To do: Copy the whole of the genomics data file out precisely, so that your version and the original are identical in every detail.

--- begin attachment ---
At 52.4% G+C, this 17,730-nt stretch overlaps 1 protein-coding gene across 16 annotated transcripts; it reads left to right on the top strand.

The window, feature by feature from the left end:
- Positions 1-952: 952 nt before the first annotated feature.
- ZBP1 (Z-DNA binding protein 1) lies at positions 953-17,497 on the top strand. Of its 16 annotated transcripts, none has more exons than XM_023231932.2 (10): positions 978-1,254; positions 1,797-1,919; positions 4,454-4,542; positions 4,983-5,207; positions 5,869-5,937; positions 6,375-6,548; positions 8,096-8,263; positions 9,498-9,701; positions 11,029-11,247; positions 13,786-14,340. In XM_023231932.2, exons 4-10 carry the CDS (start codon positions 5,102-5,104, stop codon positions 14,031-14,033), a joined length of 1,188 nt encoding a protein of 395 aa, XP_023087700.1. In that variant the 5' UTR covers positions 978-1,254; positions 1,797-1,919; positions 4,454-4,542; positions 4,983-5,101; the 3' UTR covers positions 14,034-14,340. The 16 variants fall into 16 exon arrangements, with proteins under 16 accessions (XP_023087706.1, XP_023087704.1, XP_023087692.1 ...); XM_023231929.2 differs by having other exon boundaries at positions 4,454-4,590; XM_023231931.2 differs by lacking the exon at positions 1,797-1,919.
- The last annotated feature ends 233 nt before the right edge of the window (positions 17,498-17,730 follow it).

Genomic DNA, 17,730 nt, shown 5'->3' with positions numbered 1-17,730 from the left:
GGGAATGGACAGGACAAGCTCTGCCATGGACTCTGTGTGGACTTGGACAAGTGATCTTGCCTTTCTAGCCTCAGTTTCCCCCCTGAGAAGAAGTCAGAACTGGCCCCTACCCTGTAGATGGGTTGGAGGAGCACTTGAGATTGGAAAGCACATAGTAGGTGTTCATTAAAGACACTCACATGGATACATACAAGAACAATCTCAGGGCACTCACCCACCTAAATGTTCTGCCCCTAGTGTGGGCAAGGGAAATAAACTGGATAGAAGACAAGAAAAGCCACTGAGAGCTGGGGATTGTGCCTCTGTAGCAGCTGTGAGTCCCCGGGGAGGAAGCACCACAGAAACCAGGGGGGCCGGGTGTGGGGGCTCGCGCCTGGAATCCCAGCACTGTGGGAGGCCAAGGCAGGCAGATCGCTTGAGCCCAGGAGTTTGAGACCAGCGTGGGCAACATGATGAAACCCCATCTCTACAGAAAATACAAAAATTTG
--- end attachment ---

At 52.4% G+C, this 17,730-nt stretch overlaps 1 protein-coding gene across 16 annotated transcripts; it reads left to right on the top strand.

The window, feature by feature from the left end:
- Positions 1-952: 952 nt before the first annotated feature.
- ZBP1 (Z-DNA binding protein 1) lies at positions 953-17,497 on the top strand. Of its 16 annotated transcripts, none has more exons than XM_023231932.2 (10): positions 978-1,254; positions 1,797-1,919; positions 4,454-4,542; positions 4,983-5,207; positions 5,869-5,937; positions 6,375-6,548; positions 8,096-8,263; positions 9,498-9,701; positions 11,029-11,247; positions 13,786-14,340. In XM_023231932.2, exons 4-10 carry the CDS (start codon positions 5,102-5,104, stop codon positions 14,031-14,033), a joined length of 1,188 nt encoding a protein of 395 aa, XP_023087700.1. In that variant the 5' UTR covers positions 978-1,254; positions 1,797-1,919; positions 4,454-4,542; positions 4,983-5,101; the 3' UTR covers positions 14,034-14,340. The 16 variants fall into 16 exon arrangements, with proteins under 16 accessions (XP_023087706.1, XP_023087704.1, XP_023087692.1 ...); XM_023231929.2 differs by having other exon boundaries at positions 4,454-4,590; XM_023231931.2 differs by lacking the exon at positions 1,797-1,919.
- The last annotated feature ends 233 nt before the right edge of the window (positions 17,498-17,730 follow it).

Genomic DNA, 17,730 nt, shown 5'->3' with positions numbered 1-17,730 from the left:
GGGAATGGACAGGACAAGCTCTGCCATGGACTCTGTGTGGACTTGGACAAGTGATCTTGCCTTTCTAGCCTCAGTTTCCCCCCTGAGAAGAAGTCAGAACTGGCCCCTACCCTGTAGATGGGTTGGAGGAGCACTTGAGATTGGAAAGCACATAGTAGGTGTTCATTAAAGACACTCACATGGATACATACAAGAACAATCTCAGGGCACTCACCCACCTAAATGTTCTGCCCCTAGTGTGGGCAAGGGAAATAAACTGGATAGAAGACAAGAAAAGCCACTGAGAGCTGGGGATTGTGCCTCTGTAGCAGCTGTGAGTCCCCGGGGAGGAAGCACCACAGAAACCAGGGGGGCCGGGTGTGGGGGCTCGCGCCTGGAATCCCAGCACTGTGGGAGGCCAAGGCAGGCAGATCGCTTGAGCCCAGGAGTTTGAGACCAGCGTGGGCAACATGATGAAACCCCATCTCTACAGAAAATACAAAAATTTG